Jewelry Designer Hates Valentines Day?

Tataborello earrings; similar ones here, necklace here.

Big Kiss and Bigger Diamonds,

JZP

 

hoop earrings

Hoop Earrings: Friend or Foe?

 

Have you ever seen a woman whose hoop earrings make her look suspiciously like a swashbuckler?  Hoop earrings are a precarious piece of jewelry–it’s very easy to get it wrong and look dated or trashy.  When hoops are too small or too large they can really impact a look for the worse.  So how can one determine what size and type of hoop earrings look best?

Size

I don’t see the point in mini-hoop earrings; they are so meek, I often wonder why the wearer doesn’t just opt for studs.  The only thing worse than the mini-hoop is the non-committal hoop–it’s as if the wearer set out to make a statement and then couldn’t muster up the courage at the last-minute to see it through.  Furthermore, non-committal hoops are the most unflattering thing one can wear.  They hit at the widest part of one’s face and makes everyone look like they have the jaw line of Conan O’Brian as a result.  I must also mention the shoulder-grazing hoop in the list of blunders–I have yet to see a sophisticated rendition.  The following are examples of how not to wear hoops:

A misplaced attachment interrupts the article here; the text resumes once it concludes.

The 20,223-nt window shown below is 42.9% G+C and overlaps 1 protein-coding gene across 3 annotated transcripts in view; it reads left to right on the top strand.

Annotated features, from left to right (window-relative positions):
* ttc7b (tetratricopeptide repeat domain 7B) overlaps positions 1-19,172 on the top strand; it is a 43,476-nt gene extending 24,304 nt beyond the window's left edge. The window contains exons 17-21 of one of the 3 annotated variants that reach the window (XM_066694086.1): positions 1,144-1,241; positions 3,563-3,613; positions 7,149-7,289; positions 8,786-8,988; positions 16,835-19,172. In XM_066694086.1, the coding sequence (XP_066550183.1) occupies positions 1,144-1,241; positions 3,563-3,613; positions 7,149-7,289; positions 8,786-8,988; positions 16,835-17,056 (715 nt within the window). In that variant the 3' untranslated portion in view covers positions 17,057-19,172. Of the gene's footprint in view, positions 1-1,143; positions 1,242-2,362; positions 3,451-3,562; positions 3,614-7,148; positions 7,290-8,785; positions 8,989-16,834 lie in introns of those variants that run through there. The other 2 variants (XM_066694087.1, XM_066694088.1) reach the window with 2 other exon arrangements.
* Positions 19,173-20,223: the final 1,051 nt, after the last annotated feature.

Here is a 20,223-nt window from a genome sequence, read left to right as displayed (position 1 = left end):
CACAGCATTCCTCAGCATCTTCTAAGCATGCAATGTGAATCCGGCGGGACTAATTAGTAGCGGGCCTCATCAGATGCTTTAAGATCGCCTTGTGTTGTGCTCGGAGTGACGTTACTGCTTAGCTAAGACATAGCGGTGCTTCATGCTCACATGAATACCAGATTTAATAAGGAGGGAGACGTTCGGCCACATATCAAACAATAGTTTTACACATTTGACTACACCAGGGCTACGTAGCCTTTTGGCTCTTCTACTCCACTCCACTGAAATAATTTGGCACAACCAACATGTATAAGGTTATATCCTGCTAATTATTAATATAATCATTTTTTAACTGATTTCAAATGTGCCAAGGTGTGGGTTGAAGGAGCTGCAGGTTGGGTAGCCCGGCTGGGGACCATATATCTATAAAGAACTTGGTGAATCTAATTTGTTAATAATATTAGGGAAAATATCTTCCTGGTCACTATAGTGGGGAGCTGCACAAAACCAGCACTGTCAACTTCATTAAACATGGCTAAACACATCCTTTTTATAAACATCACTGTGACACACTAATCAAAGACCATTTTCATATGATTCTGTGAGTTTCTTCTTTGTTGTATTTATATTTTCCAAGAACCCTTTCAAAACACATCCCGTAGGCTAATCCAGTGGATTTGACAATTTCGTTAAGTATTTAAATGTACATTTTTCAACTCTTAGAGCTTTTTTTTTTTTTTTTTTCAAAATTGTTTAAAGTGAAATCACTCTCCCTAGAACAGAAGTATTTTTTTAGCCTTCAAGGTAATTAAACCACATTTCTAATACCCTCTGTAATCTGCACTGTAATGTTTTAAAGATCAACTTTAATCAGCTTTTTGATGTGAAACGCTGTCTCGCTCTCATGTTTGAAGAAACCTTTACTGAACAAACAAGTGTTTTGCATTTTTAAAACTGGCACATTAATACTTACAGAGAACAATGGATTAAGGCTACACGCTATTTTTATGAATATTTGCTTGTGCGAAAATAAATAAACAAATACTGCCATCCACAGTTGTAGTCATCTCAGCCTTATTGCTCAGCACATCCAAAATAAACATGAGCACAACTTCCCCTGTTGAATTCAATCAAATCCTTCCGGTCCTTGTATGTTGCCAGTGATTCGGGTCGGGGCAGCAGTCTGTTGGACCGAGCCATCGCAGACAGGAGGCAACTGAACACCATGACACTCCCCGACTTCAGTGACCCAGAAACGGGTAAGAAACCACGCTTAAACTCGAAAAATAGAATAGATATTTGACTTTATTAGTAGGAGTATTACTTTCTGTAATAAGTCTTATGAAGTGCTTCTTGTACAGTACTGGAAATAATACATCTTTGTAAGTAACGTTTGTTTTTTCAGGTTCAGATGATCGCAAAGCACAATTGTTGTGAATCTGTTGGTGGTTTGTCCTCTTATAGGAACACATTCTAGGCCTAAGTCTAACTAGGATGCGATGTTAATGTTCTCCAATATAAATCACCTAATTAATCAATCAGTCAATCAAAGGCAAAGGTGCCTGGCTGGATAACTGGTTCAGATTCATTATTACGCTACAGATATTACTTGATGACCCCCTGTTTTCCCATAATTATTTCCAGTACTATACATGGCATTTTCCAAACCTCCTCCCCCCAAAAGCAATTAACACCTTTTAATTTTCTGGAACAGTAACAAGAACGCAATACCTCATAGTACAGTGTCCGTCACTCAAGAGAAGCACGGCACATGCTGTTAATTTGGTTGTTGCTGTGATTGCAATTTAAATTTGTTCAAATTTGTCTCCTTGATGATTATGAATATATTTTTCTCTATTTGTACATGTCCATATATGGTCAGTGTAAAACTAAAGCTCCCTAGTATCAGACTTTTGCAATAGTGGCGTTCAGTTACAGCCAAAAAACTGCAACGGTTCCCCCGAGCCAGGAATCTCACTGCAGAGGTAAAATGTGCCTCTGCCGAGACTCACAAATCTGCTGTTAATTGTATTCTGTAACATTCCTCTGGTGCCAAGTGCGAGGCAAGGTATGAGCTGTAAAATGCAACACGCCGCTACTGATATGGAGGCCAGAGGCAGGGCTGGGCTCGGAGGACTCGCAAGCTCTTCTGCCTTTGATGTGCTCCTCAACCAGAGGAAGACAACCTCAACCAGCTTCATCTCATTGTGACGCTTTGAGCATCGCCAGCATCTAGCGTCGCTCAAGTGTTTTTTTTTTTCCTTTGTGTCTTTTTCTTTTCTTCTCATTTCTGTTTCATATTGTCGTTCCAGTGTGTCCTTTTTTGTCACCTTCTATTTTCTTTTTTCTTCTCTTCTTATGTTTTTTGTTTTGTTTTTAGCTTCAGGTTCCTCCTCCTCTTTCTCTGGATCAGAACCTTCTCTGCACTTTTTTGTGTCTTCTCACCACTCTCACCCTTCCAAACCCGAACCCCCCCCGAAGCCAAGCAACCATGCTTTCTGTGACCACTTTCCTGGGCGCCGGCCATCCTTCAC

Hoop Earrings: Friend or Foe?All examples of less than perfect execution of the hoop earring–they are all either totally underwhelming or alarmingly obnoxious.  Note how the non-committal size of the hoops in the photo in the top left corner accentuate the squareness of her jaw.

So what is the ideal size then for hoops?  It depends on the size of your face, angle of your jaw and the length of your neck.  A good guideline to follow is: longer than your jaw line; and no bigger than your fist, or at least two inches from your shoulder.  Hoops within that size range are the most flattering and give you ample leeway to experiment.  When worn correctly, a good hoop earring should highlight your jaw line without making it look like the widest part of your face.  Here are some examples of hoop earrings executed properly:

Hoop Earrings: Friend or Foe?

On Hoops and Chins

Because hoops draw the most attention to the space within the circle, if you have a less than taught neck, I would avoid fist-size hoops and go for ones that hit just below your jaw.  If Alfred Hitchcock asked me what kind of hoops he should wear, I would probably try to steer him clear of them altogether–if one does not have a jaw line to speak of, hoops are terribly unflattering.